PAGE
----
Door-to-trail shoes that excel in mild and moderate terrain and in a variety of weather conditions are having their moment in the trail running shoe market, and that includes the Columbia Escape Ascent ($69 to $140). Now more than ever, brands are showcasing new technologies that take products from being an afterthought to a star of their trail lineup. Columbia has done just that with the Escape Ascent. Three new technologies —Navic Fit System, Techlite+, and Adapt Trax— work together to create a surprisingly nimble yet stable and protective running experience in wet and dry conditions, on everything from jeep roads to singletrack and slab. If mud, snow, ice, tundra, talus, or scree feature heavily in your runs, this is perhaps not the right choice. However, for many a daily run, the comfort and ease of running in this shoe make it pretty easy to throw into your gear bag.
The Columbia Escape Ascent is an 8-millimeter drop shoe and is relatively svelte at an advertised weight of 8.25 ounces (233 grams) for women’s size 7 and an actual weight of 10.4 ounces (294 grams) for men’s size 9. The price varies with the wide variety of colors available, from a steal at $69, to a fairly common $140 for the newest colors.
Columbia Escape Ascent Upper
The upper of the Columbia Escape Ascent is constructed of seamless mesh which makes for a very smooth interior that feels comfortable with any sock thickness. Though it’s not the widest fit, the upper retains some stretchiness which keeps even my over-achieving third, fourth, and fifth toes happy and able to wiggle. The mesh is quite breathable and quick to drain even on the 90-plus-degree-Fahrenheit days with the occasional stream crossing. Lightweight structure and support is added to the flexible upper via the Haptic Print Technology which lays down a striped web of sorts over the entire upper and integrates with the lacing holes and the Navic Fit System. This fit system delivers a secure midfoot lock via the placement of the lace holes through the midfoot region, in addition to offering the hole option nearest the ankle for alternate lacing strategies. The overall fit feels like a really comfortable road shoe with how the upper conforms to the foot. While it has less of a bomber protection feel, it is exactly as it should be for the type of trails the shoe is designed.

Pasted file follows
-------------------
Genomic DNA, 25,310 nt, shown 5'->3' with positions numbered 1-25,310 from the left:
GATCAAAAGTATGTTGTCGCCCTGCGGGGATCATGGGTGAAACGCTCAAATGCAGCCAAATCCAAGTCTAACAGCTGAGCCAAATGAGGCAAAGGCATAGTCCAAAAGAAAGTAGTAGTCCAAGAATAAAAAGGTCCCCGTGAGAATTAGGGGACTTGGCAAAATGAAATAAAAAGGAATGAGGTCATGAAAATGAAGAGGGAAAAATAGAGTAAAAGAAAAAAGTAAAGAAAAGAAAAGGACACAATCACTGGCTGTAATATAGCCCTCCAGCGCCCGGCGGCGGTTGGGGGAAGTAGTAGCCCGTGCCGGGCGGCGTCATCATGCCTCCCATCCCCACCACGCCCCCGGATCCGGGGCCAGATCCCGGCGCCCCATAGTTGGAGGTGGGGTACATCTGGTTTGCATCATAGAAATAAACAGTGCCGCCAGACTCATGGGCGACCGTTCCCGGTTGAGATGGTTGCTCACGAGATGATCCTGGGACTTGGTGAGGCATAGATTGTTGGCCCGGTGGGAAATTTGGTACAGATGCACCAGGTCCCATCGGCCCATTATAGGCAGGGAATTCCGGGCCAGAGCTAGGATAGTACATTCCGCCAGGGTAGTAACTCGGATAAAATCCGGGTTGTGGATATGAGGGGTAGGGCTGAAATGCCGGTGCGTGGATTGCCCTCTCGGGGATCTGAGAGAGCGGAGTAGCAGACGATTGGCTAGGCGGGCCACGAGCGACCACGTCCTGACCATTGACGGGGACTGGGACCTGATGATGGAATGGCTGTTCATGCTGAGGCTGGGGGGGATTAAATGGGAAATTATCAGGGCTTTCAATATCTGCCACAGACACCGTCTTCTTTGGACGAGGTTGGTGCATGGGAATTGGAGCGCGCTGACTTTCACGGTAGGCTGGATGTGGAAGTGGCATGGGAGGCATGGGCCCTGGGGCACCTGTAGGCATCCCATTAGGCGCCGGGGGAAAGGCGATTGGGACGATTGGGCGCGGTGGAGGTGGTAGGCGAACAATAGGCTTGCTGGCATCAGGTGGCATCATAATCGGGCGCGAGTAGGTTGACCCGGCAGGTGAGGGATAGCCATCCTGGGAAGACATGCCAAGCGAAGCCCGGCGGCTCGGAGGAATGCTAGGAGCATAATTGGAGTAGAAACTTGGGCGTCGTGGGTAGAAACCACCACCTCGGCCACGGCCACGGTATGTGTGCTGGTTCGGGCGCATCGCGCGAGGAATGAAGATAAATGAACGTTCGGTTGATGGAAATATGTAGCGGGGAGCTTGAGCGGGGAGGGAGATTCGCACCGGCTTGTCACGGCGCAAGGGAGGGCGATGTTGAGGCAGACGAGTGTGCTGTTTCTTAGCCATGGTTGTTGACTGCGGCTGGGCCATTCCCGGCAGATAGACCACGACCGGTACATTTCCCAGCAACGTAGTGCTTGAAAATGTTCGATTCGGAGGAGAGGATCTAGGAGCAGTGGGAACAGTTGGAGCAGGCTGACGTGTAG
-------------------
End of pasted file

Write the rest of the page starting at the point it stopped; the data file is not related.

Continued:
Flat laces stay tied in double knots without the need for a redo, and I found it simple to adjust the laces to my feet each run as the miles added up. The horizontal lace at the toe end has a webbing guide with an unobtrusive D-ring attached for your gaiter of choice — this eliminates the need to hook it to the lace itself which is brilliant and keeps the lace tightness and angle from being altered by the gaiter. On the heel aspect of the upper, a long velcro loop runs from the top to the midsole for the posterior attachment of a gaiter, or for attaching your gear bag without a carabiner. I love this touch, though it can be more or less useful for gaiter attachment depending on which brand I wear. The well-proportioned, perfectly padded, gusseted tongue keeps the top of the foot protected and dries quickly.
Lastly, the toes of the Columbia Escape Ascent are protected by a thin, flexible, molded, and no-sew TPU cap which, interestingly, is see-through. The protection offered from general trail debris and pointy objects — think Arizona desert and sandy washes — is excellent, but it’s a bit less sturdy for a solid run-in with a rock or root. All in all, I didn’t have any complaints while running, and the protection-to-weight ratio is very consistent with the shoe. This same TPU overlay runs around the heel cup for added subtle structure and protection. The padded ankle collar and Achilles notch accommodate the ankle bones and Achilles comfortably on steeps and flats. Overall, the shoe fits my heel securely and my foot had no trouble staying in place on moderately technical sections and off-camber segments of various runs.
Columbia Escape Ascent Midsole